well, if you have any midle class flatbed scanner you can probably scan your images pretty well but only in case your positives aren't too dark (I mean - the blacks on your prints don't have big Dmax). almost every flatbed (except those nasty big and damn expensive ones in professional studios) have hard times scanning the black tones without having loaded them with noise.
but there is a simple solution - make another print - soft (one step lower grade filter will be OK), scan it and adjust the overall contast in PC to match the print. in any other way you can be sure that your scans will loose shadow details significantly.
also - always scan in 16 bit/channel mode. and be sure to have good PC screen (Eizo's L's or more expensive Samsung's LCD's are good choice - and bigger doesn't always mean better).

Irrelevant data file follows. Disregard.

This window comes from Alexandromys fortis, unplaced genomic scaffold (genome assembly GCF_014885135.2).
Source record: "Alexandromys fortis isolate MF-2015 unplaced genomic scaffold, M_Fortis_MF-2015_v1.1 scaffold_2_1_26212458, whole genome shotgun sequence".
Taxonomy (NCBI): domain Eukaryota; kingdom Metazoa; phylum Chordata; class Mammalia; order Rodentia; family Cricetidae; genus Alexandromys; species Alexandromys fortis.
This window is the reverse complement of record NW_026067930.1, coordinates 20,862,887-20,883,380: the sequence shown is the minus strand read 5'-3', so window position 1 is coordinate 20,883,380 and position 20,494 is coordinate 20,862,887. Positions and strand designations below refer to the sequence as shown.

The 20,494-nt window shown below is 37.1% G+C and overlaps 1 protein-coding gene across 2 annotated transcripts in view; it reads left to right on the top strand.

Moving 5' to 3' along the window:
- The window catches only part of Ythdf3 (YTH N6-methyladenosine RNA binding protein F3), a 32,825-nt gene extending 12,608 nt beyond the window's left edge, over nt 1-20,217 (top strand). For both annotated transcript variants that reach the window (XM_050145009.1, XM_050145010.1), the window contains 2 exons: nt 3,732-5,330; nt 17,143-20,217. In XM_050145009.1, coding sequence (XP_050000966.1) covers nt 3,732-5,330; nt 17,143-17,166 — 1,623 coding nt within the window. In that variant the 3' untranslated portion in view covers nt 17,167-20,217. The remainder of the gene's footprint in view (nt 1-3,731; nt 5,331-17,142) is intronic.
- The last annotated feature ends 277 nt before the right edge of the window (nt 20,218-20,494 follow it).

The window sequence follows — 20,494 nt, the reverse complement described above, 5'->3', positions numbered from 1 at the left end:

second option is studio re-shooting the prints with digital camera. but surely the nowdays super-mega-pixel_ultra-zoom aren't so good choice. low-end DSLR (nikon D60, canon 1000D, pentax Km) will be better (sharper lens and lower noise, better details). but it is important to equally light your prints and have them parallel to your camera.

it is important to do this kind of nasty job done well because it will be the digital files that people can see all-over-the-world, not the paper prints you can show you neighbour....